Don’t Blame Admissions Standards
To the Editor:
Marc Tucker has helped us better understand education systems around the world. Unfortunately, in his recent opinion blog post (“Teachers Colleges: The Weakest Link,” November 1, 2018), he demonstrates less understanding of America’s teacher-preparation programs than he has about programs abroad.
One of the most important—and sobering—findings of AACTE’s recent report, Colleges of Education: A National Portrait, is that those studying education at the undergraduate and graduate levels are not nearly as diverse as the students they will serve. Indeed, the only other large professional field with less diverse bachelor’s degree recipients is agriculture.
As the author of the report, I invite you to join me and your colleagues for a close examination of education students’ characteristics during the webinar, National Portrait Deep Dive on Student Diversity, on October 18, 2:00–3:00 p.m. You will find answers to questions such as:
While most Americans have high trust and confidence in teachers, a majority also draw the line at wanting their own children to join a profession they see as undervalued and low-paid, according to a report released August 27 on the 50th annual PDK Poll of the Public’s Attitudes Toward the Public Schools. For the first time since 1969, a majority of respondents (54%) indicate they would not like their children to take up teaching in public schools as a career.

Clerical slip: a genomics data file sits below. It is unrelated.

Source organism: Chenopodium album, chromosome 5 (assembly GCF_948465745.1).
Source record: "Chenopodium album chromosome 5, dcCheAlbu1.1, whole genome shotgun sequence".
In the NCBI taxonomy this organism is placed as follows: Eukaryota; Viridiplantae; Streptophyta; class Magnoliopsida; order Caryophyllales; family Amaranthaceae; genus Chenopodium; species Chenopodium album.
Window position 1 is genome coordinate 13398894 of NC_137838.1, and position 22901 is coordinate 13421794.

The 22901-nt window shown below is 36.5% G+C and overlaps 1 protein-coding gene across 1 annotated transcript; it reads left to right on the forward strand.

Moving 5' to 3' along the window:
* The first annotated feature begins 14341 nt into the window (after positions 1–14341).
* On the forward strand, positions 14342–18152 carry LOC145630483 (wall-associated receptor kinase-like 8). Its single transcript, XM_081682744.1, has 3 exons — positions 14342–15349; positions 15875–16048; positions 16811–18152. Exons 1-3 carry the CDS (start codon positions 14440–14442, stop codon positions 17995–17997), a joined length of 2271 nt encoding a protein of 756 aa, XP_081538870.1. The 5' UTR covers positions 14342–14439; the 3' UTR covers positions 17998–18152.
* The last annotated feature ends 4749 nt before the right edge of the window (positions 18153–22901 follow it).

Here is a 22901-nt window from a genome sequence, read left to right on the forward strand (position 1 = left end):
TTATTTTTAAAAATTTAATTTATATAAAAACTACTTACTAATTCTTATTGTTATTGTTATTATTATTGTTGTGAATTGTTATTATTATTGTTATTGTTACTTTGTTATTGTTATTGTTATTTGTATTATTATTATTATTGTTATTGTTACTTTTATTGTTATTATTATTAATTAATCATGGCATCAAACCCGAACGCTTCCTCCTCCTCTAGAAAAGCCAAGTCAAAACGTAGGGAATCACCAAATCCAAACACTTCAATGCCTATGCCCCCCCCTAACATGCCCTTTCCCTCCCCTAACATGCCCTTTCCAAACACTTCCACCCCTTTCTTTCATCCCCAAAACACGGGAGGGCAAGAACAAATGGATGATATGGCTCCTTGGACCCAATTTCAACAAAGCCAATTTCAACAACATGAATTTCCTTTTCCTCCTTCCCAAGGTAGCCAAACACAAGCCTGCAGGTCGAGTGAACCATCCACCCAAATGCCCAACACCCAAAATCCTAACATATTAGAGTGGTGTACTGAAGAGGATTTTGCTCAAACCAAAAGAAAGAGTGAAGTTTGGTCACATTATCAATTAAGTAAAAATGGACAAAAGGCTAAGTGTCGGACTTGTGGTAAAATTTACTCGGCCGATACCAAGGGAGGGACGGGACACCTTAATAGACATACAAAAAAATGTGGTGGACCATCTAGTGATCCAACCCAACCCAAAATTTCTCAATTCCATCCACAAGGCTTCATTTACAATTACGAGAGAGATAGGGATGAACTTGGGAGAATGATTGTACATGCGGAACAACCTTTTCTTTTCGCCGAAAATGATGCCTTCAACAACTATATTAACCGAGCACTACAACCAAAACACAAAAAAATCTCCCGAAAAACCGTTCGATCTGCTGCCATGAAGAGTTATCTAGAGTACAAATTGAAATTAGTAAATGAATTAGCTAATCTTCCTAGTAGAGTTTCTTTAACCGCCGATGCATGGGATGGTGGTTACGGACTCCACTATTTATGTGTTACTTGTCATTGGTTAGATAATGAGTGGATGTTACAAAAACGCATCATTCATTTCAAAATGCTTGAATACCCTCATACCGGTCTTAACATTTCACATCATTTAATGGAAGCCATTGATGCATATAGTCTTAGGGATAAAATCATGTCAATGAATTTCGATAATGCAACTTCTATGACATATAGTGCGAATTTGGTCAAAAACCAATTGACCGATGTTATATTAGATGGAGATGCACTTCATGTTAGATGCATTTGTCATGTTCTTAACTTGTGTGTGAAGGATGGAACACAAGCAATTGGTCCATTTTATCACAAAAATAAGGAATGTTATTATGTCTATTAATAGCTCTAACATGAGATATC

Join AACTE for two members-only webinars detailing the findings of its newest report Colleges of Education: A National Portrait, released August 9. The research highlights key issues affecting the colleges, schools, departments, and programs that prepare teachers, school administrators, and a wide array of other education professionals. As the National Portrait author, I will present on two key issues highlighted in the report—enrollment/degree and student diversity trends:
On Thursday, August 9, AACTE will release Colleges of Education: A National Portrait. This report, an exclusive AACTE member benefit, provides a comprehensive picture of U.S. colleges of education: the work that they do, the people who do that work, and the students they serve. Because teacher preparation is so important, it describes in detail the key trends and challenges in meeting the nation’s need for highly skilled teachers. The report also portrays the full spectrum of undergraduate and graduate programs, research, and service that occur within schools, colleges, and departments of education.